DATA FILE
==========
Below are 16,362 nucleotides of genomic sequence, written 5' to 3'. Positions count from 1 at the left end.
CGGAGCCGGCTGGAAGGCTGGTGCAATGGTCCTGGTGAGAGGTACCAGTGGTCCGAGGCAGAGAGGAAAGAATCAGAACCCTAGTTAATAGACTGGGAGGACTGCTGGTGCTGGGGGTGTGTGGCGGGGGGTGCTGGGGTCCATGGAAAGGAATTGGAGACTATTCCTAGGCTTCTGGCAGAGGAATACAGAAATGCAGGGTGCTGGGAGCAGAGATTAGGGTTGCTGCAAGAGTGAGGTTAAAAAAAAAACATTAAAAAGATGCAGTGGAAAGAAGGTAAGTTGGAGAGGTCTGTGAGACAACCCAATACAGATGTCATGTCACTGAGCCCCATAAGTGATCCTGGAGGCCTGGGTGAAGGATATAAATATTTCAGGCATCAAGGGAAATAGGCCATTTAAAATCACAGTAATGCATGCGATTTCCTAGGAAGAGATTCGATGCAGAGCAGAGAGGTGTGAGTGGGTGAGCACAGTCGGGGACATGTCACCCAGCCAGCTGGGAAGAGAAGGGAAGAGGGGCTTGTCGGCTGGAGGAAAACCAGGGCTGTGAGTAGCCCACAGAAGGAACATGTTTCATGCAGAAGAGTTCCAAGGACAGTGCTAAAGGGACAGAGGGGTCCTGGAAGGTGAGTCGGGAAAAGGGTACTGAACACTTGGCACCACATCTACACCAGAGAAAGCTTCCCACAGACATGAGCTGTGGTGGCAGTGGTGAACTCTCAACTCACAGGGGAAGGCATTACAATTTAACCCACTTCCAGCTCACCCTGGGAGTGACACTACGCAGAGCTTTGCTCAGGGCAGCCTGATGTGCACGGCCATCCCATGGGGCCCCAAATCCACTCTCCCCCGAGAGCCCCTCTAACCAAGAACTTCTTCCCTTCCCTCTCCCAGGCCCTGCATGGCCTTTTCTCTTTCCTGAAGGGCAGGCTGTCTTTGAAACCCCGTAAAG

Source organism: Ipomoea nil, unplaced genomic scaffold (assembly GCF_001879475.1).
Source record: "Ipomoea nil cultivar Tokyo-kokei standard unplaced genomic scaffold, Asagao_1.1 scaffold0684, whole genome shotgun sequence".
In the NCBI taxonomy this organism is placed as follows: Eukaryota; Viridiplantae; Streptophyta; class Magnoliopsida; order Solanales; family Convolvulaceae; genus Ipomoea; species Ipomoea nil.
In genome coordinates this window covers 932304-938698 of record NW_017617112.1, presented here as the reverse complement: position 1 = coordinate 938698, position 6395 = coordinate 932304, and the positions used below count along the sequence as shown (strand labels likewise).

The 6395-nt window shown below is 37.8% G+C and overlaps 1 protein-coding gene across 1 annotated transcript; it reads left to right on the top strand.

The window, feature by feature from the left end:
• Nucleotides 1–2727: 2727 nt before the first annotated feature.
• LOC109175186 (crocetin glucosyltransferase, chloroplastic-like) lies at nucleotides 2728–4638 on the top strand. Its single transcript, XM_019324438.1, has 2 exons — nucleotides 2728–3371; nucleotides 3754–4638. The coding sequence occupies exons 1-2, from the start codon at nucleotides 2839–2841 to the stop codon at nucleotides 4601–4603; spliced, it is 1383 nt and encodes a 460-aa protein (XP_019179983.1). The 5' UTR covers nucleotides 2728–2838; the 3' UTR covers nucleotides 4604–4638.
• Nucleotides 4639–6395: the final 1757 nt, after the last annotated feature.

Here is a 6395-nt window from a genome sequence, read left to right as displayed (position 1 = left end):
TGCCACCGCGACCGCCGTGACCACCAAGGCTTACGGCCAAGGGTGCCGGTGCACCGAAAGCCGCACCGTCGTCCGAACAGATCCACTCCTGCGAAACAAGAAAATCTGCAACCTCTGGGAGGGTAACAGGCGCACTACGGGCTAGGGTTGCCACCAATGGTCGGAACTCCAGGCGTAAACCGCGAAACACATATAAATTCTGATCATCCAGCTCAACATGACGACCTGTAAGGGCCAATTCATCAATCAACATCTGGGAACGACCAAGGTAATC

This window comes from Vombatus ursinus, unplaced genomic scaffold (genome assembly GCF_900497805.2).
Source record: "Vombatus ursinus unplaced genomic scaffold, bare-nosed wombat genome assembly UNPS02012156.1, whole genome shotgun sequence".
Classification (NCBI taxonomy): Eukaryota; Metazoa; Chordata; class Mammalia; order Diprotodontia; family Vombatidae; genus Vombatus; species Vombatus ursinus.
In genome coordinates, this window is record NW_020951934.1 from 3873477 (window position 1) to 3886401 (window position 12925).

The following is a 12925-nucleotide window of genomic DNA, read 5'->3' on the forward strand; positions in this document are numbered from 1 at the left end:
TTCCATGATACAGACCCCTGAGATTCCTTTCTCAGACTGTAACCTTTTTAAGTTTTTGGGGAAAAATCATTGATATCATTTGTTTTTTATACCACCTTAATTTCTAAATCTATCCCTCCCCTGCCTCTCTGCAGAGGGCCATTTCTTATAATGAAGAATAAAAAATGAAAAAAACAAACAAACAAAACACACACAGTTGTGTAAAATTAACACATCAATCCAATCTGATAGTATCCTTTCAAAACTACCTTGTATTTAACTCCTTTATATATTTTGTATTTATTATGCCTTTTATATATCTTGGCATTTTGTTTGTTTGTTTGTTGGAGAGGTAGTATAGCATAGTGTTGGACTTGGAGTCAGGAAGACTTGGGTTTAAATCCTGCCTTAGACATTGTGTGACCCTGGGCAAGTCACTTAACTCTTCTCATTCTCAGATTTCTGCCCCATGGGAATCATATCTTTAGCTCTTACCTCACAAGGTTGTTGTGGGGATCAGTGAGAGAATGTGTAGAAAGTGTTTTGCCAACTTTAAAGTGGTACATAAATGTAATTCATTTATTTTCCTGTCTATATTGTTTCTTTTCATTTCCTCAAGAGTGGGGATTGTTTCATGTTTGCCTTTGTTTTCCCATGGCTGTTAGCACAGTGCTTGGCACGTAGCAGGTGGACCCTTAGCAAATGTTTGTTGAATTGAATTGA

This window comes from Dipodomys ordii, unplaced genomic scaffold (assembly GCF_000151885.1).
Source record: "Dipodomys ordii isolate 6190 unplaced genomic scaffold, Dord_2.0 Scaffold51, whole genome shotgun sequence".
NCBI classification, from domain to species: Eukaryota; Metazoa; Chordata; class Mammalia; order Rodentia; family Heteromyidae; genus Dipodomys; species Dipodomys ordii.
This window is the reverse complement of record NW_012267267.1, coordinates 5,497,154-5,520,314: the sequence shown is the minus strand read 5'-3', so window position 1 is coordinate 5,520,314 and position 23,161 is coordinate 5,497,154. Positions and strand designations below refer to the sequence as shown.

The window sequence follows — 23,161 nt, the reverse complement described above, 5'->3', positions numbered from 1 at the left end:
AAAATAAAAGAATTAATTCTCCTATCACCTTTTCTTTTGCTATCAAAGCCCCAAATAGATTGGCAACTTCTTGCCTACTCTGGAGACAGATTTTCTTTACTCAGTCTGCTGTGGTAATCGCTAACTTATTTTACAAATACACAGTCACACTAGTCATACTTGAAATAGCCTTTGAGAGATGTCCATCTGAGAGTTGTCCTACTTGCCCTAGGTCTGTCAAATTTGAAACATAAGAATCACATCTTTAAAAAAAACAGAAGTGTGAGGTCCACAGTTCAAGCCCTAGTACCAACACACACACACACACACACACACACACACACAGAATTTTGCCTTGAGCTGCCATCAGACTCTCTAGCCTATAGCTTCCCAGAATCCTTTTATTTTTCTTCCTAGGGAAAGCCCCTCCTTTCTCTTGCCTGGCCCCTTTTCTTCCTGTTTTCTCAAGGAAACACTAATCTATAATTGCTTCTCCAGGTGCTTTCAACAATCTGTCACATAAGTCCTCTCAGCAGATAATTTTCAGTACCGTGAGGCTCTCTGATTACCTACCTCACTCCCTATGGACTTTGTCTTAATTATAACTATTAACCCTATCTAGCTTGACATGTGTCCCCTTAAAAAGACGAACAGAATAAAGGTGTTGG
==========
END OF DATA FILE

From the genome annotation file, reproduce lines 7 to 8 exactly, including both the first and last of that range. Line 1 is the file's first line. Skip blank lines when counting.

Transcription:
The 6395-nt window shown below is 37.8% G+C and overlaps 1 protein-coding gene across 1 annotated transcript; it reads left to right on the top strand.

The window, feature by feature from the left end: